4.3 earthquake rocks small California town

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China reopened roads leading to the epicentre of the earthquake on Monday. Traffic also resumed in the area as state media reported on Wednesday that the death toll has risen to 74.

A total of 259 people were injured in the disaster and a further 26 remain missing as of Tuesday night, according to China’s largest newspaper group People’s Daily.

The tremor was the strongest earthquake to hit the province since 2017.

The 6.8 magnitude tremor resulted in numerous buildings being destroyed.

It also caused severe damage to power and water infrastructure as well as telecommunications.

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Footage from Sichuan highlighted the scale of the destruction.

Parts of the province were reduced to rubble and roads had been destroyed in a clip shown by CCTV News.

Rescuers worked to assist stranded people, restore utilities and send emergency relief.

A total of 11,000 people were also evacuated from Luding county on Tuesday.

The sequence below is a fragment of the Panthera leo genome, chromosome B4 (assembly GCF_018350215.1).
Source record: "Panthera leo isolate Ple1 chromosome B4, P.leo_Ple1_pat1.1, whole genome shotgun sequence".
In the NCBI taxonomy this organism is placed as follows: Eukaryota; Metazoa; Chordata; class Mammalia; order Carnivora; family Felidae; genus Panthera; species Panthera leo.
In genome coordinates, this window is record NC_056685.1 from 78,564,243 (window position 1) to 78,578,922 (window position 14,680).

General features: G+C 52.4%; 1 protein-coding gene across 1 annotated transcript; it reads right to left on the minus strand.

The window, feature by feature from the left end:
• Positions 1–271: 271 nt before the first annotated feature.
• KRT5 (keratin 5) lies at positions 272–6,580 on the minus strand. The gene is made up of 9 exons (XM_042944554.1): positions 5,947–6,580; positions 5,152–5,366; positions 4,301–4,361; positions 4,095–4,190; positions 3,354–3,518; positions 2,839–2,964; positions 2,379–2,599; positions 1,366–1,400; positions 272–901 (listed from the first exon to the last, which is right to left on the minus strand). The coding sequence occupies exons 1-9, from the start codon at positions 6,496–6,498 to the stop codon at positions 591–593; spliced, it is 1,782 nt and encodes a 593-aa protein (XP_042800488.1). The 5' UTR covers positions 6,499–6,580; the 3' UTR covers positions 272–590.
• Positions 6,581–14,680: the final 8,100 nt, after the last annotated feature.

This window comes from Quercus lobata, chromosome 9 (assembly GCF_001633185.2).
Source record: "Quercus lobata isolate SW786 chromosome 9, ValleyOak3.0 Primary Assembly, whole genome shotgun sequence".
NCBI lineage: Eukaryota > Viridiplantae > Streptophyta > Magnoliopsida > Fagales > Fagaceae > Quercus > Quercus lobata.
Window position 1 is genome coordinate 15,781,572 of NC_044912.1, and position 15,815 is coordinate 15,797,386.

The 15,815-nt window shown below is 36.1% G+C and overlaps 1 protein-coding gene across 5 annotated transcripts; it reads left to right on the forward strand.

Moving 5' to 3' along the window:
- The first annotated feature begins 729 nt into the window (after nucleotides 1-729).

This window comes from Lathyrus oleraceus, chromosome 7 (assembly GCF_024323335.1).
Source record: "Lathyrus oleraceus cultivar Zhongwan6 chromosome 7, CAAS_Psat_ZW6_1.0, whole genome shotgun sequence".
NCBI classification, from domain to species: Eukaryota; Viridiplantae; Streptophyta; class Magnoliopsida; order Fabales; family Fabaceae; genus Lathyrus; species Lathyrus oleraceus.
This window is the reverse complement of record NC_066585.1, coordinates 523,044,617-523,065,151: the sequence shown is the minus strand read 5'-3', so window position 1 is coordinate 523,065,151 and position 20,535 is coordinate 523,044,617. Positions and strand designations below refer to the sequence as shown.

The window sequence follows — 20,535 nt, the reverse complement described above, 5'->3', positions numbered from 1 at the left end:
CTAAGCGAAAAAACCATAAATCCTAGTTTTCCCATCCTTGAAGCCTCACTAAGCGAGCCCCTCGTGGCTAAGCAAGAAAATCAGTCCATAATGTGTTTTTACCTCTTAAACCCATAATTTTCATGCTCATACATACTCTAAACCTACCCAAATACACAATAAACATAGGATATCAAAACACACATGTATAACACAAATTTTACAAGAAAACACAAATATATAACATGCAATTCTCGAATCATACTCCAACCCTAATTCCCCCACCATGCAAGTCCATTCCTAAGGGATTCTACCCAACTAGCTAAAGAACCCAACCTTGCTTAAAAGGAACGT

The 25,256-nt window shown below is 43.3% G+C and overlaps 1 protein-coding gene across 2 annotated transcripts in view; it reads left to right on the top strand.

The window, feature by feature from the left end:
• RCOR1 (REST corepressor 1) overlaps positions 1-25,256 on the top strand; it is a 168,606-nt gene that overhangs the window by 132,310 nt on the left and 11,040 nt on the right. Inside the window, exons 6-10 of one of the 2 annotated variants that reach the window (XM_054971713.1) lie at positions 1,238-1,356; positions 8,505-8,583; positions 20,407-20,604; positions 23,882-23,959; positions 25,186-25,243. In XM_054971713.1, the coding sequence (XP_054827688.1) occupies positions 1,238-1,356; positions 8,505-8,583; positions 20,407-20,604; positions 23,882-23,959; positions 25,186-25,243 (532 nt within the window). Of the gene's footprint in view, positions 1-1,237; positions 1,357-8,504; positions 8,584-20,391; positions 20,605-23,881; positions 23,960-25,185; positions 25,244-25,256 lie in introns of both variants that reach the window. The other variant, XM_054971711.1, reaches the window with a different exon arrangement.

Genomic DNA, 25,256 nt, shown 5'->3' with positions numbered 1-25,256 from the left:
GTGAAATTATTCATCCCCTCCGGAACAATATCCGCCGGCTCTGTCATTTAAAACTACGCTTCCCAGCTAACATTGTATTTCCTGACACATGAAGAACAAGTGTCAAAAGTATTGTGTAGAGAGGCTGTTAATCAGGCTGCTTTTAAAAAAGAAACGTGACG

China Earthquake Networks Centre recorded a magnitude 3 aftershock at the epicentre, at a depth of 12 km (7.5 miles) early on Wednesday.

According to Reuters, weather forecasters have also warned of the prospect of heavy rains in the region until Friday.

Taiwan, which has long been engaged in a diplomatic row with Beijing, even offered to provide assistance to help Chinese efforts.

Taiwan’s presidential office said President Tsai Ing-wen had offered her “sympathy and concern” after Monday’s quake.

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Taiwan’s fire department also claimed it had assembled a rescue team of 40 people, one search dog and five tonnes of equipment which could immediately leave if given instructions to do so.

They added they were “committed to the spirit of humanitarian care and disaster relief without borders”.

Taipei previously sent assistance to China in 2008 after a tremor struck in the same province.

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